Bringing children and nature together


  • Free RSPB education outreach in cities across Britian

    Pupils from primary schools across England and Wales are getting closer to nature thanks to an exciting partnership between the RSPB and Aldi.

    Rizwan, a Y3 student from Oldham, exclaimed, "I'm not scared any more — I’ve never held a worm before and I thought it'd bite me but it just tickles!"

    The new free outreach sessions, currently available in 11 cities across the UK, see RSPB trained educators going into primary schools and working with teachers and pupils in their school grounds to deliver a series of fun and engaging outdoor activities. Watch our promotional video to find out what teachers have to say about the outreach sessions:

    The three-year partnership will see Aldi donate all profits from its carrier bag sales to the RSPB. Money raised will allow the RSPB and Aldi to work together to provide opportunities for more than half-a-million children to engage with nature. It will also help improve children's health and well-being while inspiring them to love and understand the natural world.

    RSPB’s Schools Outreach Development Officer, Janet Watt said “Children across the country are loving getting out into their playgrounds and discovering spiders and slugs in all the hidden corners. UK wildlife is in serious trouble: around 60 per cent of bees, birds, bugs and mammals are declining and the natural places they depend on are vanishing. Engaging the next generation with nature is vital. Our partnership will help to give nature a home in school grounds and local green spaces that will help turn the fortunes of UK wildlife around”.

    Currently, schools in 11 cities across the UK can choose from three 90 minute sessions; delivered by fantastic teams of trained educators:


    Giving Nature a Home — helps pupils map and score their school grounds for nature, identifying habitats that already exist and spotting opportunities for creating more.

    Bioblitz — encourages pupils to hunt for plants and minibeasts under every rock, bush and doormat.

    Big Schools' Birdwatch - using ID guides and binoculars, pupils will identify and record the birds they spot around their school.


    After a Giving Nature a Home session in Bournemouth the class teacher enthused, “Thank you for a great day. It fitted in perfectly with our topic and engaged the children well.  They really enjoyed the experience of  looking closely at the environment around the school building. The session was well -resourced and the RSPB were excellent!

    To see if your city is offering Aldi-funded outreach and to book a free 90 minute session for your school please visit rspb.org.uk/schoolsoutreach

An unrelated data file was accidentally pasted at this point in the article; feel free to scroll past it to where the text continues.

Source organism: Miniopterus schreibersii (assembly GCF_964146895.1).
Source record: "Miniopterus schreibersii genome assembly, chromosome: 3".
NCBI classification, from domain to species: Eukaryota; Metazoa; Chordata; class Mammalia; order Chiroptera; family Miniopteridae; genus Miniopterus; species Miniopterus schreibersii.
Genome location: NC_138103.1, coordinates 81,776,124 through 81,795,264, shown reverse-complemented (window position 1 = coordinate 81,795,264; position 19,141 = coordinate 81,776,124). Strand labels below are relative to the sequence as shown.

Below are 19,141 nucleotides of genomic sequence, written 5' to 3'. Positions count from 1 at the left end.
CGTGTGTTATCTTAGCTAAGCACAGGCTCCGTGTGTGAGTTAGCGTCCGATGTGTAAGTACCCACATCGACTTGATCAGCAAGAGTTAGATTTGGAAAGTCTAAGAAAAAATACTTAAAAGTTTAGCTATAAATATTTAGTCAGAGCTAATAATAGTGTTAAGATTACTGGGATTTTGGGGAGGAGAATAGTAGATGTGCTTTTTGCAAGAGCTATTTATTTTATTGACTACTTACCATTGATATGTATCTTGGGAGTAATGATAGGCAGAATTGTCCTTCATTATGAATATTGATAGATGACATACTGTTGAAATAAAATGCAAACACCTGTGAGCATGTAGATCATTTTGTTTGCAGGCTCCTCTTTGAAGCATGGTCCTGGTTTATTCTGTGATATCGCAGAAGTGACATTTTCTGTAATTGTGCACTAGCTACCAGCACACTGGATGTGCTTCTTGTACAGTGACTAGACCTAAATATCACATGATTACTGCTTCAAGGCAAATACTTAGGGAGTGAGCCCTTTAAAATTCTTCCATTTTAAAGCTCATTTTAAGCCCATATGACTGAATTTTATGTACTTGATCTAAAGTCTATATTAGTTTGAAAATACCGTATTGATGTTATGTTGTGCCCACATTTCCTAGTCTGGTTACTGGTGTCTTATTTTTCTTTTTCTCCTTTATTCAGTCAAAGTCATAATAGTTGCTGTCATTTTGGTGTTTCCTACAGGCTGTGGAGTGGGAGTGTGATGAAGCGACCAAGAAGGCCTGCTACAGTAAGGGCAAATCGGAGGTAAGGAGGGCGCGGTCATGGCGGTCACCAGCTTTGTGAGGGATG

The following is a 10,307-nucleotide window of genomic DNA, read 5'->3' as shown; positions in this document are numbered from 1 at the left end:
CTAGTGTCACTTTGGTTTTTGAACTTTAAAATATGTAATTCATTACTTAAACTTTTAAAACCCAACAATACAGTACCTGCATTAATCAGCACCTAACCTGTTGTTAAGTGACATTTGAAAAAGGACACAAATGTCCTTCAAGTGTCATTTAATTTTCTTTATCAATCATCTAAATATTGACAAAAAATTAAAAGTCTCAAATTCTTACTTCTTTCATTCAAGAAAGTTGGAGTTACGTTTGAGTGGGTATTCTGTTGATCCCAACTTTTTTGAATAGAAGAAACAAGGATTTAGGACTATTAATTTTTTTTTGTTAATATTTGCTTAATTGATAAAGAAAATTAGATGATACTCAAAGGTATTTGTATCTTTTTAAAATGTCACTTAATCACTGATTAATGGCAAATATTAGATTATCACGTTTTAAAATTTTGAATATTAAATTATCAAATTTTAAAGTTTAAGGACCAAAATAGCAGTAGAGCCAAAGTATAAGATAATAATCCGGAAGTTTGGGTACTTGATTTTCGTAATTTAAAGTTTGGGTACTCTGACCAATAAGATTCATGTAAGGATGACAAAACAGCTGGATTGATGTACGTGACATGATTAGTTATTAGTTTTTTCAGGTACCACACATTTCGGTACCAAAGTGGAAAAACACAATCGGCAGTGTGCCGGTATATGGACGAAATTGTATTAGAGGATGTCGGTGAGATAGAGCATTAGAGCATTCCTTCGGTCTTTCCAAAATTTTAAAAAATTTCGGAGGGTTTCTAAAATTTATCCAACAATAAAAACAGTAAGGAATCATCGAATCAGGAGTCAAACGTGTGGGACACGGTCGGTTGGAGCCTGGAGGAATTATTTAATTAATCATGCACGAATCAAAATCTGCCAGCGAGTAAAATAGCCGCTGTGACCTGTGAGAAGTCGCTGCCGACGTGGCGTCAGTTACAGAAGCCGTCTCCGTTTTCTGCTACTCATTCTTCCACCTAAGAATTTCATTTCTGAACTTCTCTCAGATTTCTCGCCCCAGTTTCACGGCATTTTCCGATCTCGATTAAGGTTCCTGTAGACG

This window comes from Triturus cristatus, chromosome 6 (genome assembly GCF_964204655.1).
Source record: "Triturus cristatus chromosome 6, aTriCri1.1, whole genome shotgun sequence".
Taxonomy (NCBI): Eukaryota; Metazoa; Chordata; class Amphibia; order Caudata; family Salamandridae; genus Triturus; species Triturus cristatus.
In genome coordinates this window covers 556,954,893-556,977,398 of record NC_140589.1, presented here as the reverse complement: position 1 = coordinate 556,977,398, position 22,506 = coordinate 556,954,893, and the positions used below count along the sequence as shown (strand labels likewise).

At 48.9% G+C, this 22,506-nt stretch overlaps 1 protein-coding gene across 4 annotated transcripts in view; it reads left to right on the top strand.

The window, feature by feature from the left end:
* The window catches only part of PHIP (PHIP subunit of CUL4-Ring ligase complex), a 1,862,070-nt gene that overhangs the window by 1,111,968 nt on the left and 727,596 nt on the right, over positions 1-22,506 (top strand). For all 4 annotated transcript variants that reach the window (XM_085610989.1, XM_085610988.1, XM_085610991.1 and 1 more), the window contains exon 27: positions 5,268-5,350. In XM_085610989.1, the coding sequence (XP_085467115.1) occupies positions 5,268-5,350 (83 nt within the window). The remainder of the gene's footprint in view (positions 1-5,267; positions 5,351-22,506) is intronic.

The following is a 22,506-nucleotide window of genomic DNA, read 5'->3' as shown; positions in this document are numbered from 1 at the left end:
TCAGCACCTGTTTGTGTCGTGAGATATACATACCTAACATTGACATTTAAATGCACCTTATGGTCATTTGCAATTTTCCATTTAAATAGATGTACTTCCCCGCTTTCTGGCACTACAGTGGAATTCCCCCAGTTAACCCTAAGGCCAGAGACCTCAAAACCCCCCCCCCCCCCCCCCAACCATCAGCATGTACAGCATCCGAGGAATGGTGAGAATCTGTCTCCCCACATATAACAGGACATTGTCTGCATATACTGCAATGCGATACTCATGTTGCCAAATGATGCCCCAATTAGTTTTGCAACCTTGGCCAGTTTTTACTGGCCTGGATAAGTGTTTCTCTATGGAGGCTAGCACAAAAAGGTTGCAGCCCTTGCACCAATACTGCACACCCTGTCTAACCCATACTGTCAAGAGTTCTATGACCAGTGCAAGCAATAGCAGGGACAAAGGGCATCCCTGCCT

If your part of the country doesn't yet have free RSPB outreach please remember that Big Schools' Birdwatch is open to every single school as a self-guided citizen-science opportunity. Sign up your school here.

  • New RSPB research finds that connected kids are healthy kids!

    A new study has shown for the first time that children’s connection to nature is directly related to their health and wellbeing.

    The research undertaken by Queen’s University Belfast for the RSPB involved 2,400 children aged eight to 12 years, as part of the annual Kids’ Life and Times questionnaire.

    It builds on our 2013 report which established national baselines for UK children’s connection to nature – in other words, their deeply-held feelings about nature.

    Now, the work in Northern Ireland has gone one step further, by also asking children about their health and quality of life. It has found that (see page 14):

     “connection to nature and children’s rating of their health and well-being are correlated – children who are more connected to nature rate their health and well-being as significantly higher.”

    This is clearly great news for children; as well as for all those making the case for connecting them with nature!

    However, the analysis by Queen’s University Belfast has also reinforced our 2013 finding that only one-quarter of children in Northern Ireland has a level of connection to nature that the RSPB  considers ‘realistic and achievable’ for every child.

    We believe that we all – charities, governments, schools, youth groups, families and individuals – have a role to play in connecting all children to nature; and inspiring and enabling them to help save it.